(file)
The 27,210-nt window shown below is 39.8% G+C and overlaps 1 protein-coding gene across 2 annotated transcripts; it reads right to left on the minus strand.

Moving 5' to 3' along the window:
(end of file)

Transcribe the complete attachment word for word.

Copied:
The 27,210-nt window shown below is 39.8% G+C and overlaps 1 protein-coding gene across 2 annotated transcripts; it reads right to left on the minus strand.

Moving 5' to 3' along the window: